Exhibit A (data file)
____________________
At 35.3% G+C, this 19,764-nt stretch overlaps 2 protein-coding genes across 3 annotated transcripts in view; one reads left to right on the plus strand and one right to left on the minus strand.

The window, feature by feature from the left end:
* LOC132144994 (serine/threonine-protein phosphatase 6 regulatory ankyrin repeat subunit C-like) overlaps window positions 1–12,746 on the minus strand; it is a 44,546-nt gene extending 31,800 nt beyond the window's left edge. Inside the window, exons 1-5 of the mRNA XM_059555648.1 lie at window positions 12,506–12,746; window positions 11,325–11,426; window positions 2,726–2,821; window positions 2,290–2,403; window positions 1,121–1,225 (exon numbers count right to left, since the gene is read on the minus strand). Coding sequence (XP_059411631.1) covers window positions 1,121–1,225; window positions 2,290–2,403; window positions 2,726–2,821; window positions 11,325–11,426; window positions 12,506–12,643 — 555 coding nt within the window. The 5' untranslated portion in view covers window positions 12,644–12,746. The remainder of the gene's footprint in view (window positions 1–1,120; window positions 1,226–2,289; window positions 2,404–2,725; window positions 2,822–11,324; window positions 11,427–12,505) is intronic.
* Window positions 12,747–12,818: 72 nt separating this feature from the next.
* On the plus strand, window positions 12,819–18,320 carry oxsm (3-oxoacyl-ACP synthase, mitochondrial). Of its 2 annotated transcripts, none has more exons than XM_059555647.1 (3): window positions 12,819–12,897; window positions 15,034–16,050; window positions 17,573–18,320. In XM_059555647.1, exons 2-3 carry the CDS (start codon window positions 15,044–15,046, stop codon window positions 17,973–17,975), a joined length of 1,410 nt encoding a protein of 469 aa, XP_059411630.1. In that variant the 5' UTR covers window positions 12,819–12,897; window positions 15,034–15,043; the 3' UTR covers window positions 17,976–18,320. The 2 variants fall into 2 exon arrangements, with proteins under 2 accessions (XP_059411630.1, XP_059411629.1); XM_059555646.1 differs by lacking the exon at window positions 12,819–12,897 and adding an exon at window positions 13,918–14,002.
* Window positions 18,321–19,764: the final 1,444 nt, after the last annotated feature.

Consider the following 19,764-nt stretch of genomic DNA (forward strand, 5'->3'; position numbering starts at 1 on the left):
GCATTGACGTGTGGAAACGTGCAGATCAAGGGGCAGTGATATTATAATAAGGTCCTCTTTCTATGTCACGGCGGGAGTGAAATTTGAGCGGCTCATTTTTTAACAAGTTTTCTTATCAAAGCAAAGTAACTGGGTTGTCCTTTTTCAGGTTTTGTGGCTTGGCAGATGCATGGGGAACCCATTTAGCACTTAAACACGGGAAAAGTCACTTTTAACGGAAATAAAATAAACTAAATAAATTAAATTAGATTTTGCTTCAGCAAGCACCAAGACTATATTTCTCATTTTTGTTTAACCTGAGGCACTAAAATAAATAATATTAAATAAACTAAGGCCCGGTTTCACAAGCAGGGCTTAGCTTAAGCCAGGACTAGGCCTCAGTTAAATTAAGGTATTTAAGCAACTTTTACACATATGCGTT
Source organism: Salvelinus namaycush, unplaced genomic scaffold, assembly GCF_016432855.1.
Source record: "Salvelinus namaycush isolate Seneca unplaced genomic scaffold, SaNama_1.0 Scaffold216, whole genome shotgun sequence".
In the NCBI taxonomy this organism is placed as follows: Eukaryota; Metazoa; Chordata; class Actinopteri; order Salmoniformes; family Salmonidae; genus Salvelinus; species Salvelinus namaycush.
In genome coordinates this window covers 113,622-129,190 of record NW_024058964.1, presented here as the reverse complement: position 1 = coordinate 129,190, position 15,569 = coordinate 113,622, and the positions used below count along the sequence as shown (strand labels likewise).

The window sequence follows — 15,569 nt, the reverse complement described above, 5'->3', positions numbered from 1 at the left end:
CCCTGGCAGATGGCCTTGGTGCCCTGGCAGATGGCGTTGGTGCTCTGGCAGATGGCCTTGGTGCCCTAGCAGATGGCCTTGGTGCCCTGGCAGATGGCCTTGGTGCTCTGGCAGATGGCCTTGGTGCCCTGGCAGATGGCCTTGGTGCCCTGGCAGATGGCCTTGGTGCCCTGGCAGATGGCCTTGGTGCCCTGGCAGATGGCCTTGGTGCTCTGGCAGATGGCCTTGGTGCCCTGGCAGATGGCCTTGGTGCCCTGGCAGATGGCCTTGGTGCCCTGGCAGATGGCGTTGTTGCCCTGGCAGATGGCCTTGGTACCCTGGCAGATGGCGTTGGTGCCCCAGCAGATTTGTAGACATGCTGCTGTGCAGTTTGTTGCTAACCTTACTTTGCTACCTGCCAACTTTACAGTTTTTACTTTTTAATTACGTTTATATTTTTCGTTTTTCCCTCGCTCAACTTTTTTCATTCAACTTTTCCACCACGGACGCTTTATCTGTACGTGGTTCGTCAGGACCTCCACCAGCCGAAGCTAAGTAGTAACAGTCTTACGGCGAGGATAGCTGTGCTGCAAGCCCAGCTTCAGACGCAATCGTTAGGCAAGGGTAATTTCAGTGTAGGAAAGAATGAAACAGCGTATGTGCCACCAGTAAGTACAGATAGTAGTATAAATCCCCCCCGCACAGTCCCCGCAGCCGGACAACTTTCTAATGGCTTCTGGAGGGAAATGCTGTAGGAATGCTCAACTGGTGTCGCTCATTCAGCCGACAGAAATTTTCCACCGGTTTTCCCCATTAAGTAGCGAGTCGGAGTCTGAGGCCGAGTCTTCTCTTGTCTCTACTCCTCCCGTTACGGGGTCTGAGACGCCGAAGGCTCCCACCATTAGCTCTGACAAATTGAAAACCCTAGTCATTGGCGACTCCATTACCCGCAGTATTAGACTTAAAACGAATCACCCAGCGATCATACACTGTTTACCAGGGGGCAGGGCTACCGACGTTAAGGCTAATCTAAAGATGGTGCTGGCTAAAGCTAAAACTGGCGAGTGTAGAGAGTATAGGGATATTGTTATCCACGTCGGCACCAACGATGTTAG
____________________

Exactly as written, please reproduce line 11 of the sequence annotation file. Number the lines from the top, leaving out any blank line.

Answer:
In the NCBI taxonomy this organism is placed as follows: Eukaryota; Metazoa; Chordata; class Actinopteri; order Salmoniformes; family Salmonidae; genus Salvelinus; species Salvelinus namaycush.